Chavez, The 'Polite' Socialist

By Marcela Sanchez
Special to
Friday, January 19, 2007; 12:00 AM

WASHINGTON -- Venezuelan President Hugo Chavez last week began his third term in office promising to deepen his "Bolivarian revolution" and accelerate his country's march toward "21st-century socialism."

So far Chavez's socialism doesn't look all that different from the 20th-century variety. As he revealed last week, he plans to nationalize strategic industries, eliminate Central Bank autonomy and impose new limitations on private property and free enterprise. He also will move to absorb a television station that has been critical of his government and will bring under state control Venezuela's most important oil fields along the Orinoco River Basin in the northeast.

Not surprisingly, observers in the United States have been roundly critical. "Nationalization has a long and inglorious history of failure around the world," said White House spokesman Tony Snow last week. A New York Times editorial said that "state control is rarely an efficient way to run companies," while The Washington Post concluded that "if the history of socialism is any guide (Venezuelans will have) national impoverishment" to look forward to.

But Chavez didn't choose a socialist model because of its track record. If he means what he says -- and he seems serious enough, to the point of proposing to rename his country the "Socialist Bolivarian Republic of Venezuela"-- he chose it because he is convinced that the alternative capitalist model has made it "impossible to overcome the problems of poverty, misery and inequality."

Twentieth-century socialism didn't fare so well in that regard and it is still unclear that Chavez is doing much better. Chavez's anti-poverty programs, known as the Bolivarian Missions, have helped bring health, education, housing and basic food products to Venezuela's poor like never before. Venezuelan critics insist, however, that such programs are inherently flawed -- assembling hefty, corrupt and inefficient bureaucracies that will prove detrimental to the country in the long run.

Regardless of its ultimate measure and whether historians say this experiment was a success or failure for the poor and Venezuela at large, Chavez's 21st-century socialism is different in one chief respect: It's been rather polite.

When Chavez officially launched his land reform in September 2005 on the grounds of La Marquesena, a 21,000-acre cattle ranch in Venezuela's Southwest, he televised the event live and told viewers that all but about 3,700 acres would be taken over. Most of the remaining land was to be put in the hands of a new company managed by peasant families that would receive $23 million from the government for crops, livestock and a center for genetic cattle improvements. The government compensated owner Carlos Azpurua some $3.4 million for improvements on the land and he is to receive more once the courts determine the value of the land.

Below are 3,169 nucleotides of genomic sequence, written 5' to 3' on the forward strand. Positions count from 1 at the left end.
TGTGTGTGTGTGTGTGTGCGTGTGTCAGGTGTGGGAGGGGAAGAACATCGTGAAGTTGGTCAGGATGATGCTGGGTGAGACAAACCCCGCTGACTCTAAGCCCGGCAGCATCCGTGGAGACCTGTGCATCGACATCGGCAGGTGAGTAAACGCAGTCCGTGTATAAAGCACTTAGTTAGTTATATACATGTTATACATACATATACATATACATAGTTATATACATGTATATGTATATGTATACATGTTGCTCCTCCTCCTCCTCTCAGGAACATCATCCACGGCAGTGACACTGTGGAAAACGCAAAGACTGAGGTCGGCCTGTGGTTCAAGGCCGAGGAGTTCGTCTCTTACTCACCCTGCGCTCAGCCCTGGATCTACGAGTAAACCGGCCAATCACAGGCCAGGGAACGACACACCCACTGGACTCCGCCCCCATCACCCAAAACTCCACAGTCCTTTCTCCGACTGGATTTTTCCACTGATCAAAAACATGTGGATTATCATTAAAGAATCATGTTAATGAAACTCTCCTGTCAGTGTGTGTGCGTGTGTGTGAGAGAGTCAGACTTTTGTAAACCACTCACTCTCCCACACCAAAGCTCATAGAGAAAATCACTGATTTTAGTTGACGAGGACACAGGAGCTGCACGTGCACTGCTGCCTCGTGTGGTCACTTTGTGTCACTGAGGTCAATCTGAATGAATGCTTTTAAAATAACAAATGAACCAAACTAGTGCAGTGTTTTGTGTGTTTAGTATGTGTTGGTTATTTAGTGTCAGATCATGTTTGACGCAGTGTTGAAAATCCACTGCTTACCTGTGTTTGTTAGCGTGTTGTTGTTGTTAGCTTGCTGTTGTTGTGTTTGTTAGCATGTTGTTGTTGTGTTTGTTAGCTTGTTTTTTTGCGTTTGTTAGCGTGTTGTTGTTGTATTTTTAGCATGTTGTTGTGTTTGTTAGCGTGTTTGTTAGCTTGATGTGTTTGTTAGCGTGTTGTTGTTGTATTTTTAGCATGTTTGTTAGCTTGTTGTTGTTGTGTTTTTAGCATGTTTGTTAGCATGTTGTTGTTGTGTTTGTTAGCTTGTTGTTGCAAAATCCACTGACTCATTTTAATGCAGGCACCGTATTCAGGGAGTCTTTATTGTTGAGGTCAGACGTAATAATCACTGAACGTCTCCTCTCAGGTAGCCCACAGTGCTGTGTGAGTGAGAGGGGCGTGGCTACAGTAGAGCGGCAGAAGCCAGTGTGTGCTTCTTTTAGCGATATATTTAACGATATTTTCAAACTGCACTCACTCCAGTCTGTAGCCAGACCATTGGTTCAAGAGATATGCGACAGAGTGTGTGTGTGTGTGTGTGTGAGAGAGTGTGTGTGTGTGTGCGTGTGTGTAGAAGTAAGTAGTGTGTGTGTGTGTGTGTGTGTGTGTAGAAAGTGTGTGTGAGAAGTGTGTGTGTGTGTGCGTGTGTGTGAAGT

Chavez dubbed this land seizure with compensation the Chaz method (named after him and Azpurua). Compared to Fidel Castro's land reform that set an ownership limit of 165 acres in Cuba or Mao's deadly Great Leap Forward, the Chaz method looks generous and courteous.

Other landowners have opted to negotiate with the government, including the British Vestey Group, which owns 10 cattle ranches in Venezuela. In 2006, Venezuela took control of two of the ranches, reportedly paying $4.2 million. One Vestey executive even thanked the government for "understanding our perspective."

The government too has welcomed private-sector involvement in its housing mission and public works projects, according to Jose Luis Betancourt, president of the country's Federation of Chambers of Commerce and Industry.

In the oil industry, Chavez is not seeking total control. Even after the multinational oil companies failed to negotiate different terms for the Orinoco projects, government officials were insisting this week that they can remain as partners albeit with minority stakes.

Why does Chavez bother with the "polite" socialist revolution?

In terms of land reform, Chavez can afford to compensate, so he does. By doing so he has bought cooperation for the long term. As Azpurua said in a telephone interview from Venezuela, he continues to disagree with the takeover, but now encourages other business owners to cooperate with the government. In terms of private-sector involvement, particularly in oil -- the engine of the revolution -- Chavez recognizes he can't do it alone.

At the end of the day, a kinder and gentler socialist revolution may buy more time and greater cooperation. But if it doesn't leave the poor better off and Venezuela with greater social and economic justice, it will have achieved nothing different than more violent revolutions before it.

Marcela Sanchez's e-mail address is

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